All up, however, we’re just not hearing much in the way of complaints about reliability on these things. The reputation of the brand’s dirt machines has occasionally been fragile at times over the years, but the big road twins seem to have had relatively clear sailing. Mileages tend not to be huge and we suspect owners have so far showered them in attention, which helps.

As a ride, they are truly impressive: fast, easy to ride quickly and with tremendous feedback. The engine is a peach when wound up, with slightly better sorted injection on the R model and a little extra poke towards the red end of the tacho. I wouldn’t describe either engine as peaky, though the R model has a little more racer snarl about it. That means it can punch out of corners very effectively from medium revs.

The chassis on both variants feels quick-turning and sharp, without any sense of instability. We’re talking about a machine that can make an average rider look pretty good.

Braking was state of the road bike art for the time and stands up well today, while the suspension is exceptionally well-sorted on both models. Yes, the R is a level up on its slightly cheaper predecessor, but I would not feel cheated with the ‘standard’ bike.

KTM RC8R

Something which makes a huge difference to how the machine feels is the class-leading adjustability built into it. You can alter seat height, handlebar and controls positioning, all by meaningful amounts and it comes as a bit of a revelation that you can set it up to be comfortable, despite the sporting pretensions.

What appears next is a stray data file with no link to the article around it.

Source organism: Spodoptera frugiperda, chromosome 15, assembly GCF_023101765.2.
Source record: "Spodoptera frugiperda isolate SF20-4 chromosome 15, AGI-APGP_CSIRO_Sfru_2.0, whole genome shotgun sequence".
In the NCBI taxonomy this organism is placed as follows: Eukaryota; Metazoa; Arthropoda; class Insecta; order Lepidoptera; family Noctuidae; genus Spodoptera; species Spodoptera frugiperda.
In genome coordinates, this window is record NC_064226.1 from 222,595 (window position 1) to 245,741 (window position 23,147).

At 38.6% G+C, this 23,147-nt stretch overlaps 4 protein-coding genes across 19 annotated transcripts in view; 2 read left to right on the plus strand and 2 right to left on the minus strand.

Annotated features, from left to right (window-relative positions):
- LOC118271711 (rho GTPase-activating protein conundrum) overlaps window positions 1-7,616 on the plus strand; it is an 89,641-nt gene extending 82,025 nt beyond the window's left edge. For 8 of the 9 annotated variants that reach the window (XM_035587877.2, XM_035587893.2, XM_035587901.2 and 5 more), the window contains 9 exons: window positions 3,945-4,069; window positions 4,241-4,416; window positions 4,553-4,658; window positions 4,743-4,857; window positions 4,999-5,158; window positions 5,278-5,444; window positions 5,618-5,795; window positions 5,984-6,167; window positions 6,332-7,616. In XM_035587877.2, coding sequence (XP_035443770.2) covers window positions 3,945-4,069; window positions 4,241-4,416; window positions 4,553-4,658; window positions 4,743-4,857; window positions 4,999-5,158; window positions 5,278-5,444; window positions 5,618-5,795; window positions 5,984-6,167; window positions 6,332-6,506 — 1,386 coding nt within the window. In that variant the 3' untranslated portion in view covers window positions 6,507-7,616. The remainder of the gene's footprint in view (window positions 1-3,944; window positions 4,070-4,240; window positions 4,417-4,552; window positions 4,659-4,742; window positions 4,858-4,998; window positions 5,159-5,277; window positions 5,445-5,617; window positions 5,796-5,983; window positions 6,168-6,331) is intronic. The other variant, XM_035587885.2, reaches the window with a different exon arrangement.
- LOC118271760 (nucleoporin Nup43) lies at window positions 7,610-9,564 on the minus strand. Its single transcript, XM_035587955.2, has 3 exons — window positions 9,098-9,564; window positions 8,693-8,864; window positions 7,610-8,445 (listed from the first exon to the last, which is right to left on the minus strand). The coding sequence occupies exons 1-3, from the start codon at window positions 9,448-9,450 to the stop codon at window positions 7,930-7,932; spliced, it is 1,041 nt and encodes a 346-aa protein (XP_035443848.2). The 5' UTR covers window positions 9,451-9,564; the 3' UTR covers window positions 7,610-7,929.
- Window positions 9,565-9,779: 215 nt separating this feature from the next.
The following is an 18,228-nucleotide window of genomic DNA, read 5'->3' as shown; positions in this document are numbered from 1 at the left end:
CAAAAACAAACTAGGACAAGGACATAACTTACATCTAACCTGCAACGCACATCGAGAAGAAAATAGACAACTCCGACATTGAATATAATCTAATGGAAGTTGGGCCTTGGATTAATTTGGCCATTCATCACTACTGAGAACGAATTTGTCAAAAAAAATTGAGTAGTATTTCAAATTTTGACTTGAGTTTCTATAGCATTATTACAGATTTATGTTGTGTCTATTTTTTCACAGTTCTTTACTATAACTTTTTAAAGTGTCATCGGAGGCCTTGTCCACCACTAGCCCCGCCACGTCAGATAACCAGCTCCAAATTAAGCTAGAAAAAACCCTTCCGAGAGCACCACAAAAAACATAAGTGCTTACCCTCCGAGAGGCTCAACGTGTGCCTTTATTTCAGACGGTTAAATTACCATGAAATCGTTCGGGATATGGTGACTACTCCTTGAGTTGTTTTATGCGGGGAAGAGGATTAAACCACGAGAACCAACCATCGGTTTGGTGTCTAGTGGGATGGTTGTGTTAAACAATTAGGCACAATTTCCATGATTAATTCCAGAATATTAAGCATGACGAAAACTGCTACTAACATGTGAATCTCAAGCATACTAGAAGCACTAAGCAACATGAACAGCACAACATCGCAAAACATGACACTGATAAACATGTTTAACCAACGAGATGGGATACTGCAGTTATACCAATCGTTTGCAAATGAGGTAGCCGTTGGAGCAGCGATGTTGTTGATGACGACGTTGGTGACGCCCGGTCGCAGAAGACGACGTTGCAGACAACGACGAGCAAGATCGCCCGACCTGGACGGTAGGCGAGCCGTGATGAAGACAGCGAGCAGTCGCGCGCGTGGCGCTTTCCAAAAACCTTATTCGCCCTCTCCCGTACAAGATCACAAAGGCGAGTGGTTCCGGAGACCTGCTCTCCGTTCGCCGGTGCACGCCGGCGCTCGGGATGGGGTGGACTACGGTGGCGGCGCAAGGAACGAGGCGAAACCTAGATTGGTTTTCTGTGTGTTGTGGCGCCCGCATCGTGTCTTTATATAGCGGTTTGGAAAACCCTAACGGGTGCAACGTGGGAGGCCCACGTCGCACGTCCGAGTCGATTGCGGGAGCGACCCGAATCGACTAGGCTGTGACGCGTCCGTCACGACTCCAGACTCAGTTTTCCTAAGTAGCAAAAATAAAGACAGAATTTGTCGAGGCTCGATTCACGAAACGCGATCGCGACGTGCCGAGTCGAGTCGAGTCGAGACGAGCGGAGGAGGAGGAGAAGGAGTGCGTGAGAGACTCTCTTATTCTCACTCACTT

KTM really struggled to get volume on these things and I suspect the premium pricing played a significant role in that. Sure it’s a high-end product, but it also had a lot to prove and that controversial styling probably has a niche audience.

The company did tip its corporate toe in the water with racing, including a one-make series supporting the Brit superbikes, and it generally did pretty well. However there wasn’t enough thrown at it to seriously rival the hard-won efforts of the likes of Aprilia and Ducati.

KTM seems to have had an ambivalent attitude to full-house sportsbikes over the years, with company director Stefan Pierer in 2015 arguing against developing hyperbikes for the road. He said, “But let’s be honest, if your Superbike is reaching 200 horsepower or more, it’s impossible to argue that it belongs on the street. It really doesn’t, anymore.”

Which makes the inauguration of a two-bike MotoGP team for 2017 an interesting development. The company has so far said it will build customer track-only versions, but no road bike offshoots.

So, could the RC8 and RC8R be the first and last of KTM’s litre class sports bikes? I suspect it’s too early to tell.

However, if your motorcycling tastes run to something that’s a little different to the usual inline fours, the RC8s should be more than enough to keep you entertained. Plus, over the long term, they will continue to mark a significant point in the company’s history and should over time develop some real collector interest. In the meantime, think of all the fun you could have on one!

KTM RC8R

For
Fast
Sharp
Distinctive styling

Against
Quirky styling
Short model run

SPECS:
KTM RC8/RC8R


ENGINE:

TYPE: Liquid-cooled, four-valves-per-cylinder, 75-degree V-twin
(twin-plug heads in R model)
CAPACITY: 1148/1175cc

BORE & STROKE: 103 x 69/105 x 69mm

COMPRESSION RATIO: 12.5:1/13.5:1
FUEL SYSTEM: Fuel injection


TRANSMISSION:

TYPE: Six-speed, constant-mesh (slipper clutch on RC8R)
FINAL DRIVE: Chain


CHASSIS & RUNNING GEAR:

FRAME TYPE: Steel lattice
FRONT SUSPENSION: WP 43mm USD full adjustment
REAR SUSPENSION: WP monoshock full adjustment
FRONT BRAKE: 320mm disc with radial mount 4-piston Brembo calipers

REAR BRAKE: 220mm disc with two-piston Brembo caliper


DIMENSIONS & CAPACITIES:

DRY WEIGHT: 188kg

SEAT HEIGHT: 805-825mm

WHEELBASE: 1430/1425mm
FUEL CAPACITY: 16.5L

WHEELS & TYRES:
FRONT: 3.50 x 17, 120/70 ZR17 (cast/forged)
REAR: 6.0 x 17, 190/55 ZR17 (cast/forged)

PERFORMANCE:

POWER: 114/127kW
TORQUE: 121/123Nm

OTHER STUFF:
PRICE NEW: Au$27,000/32,000 (+ORC)

More KTM: 950 Super Enduro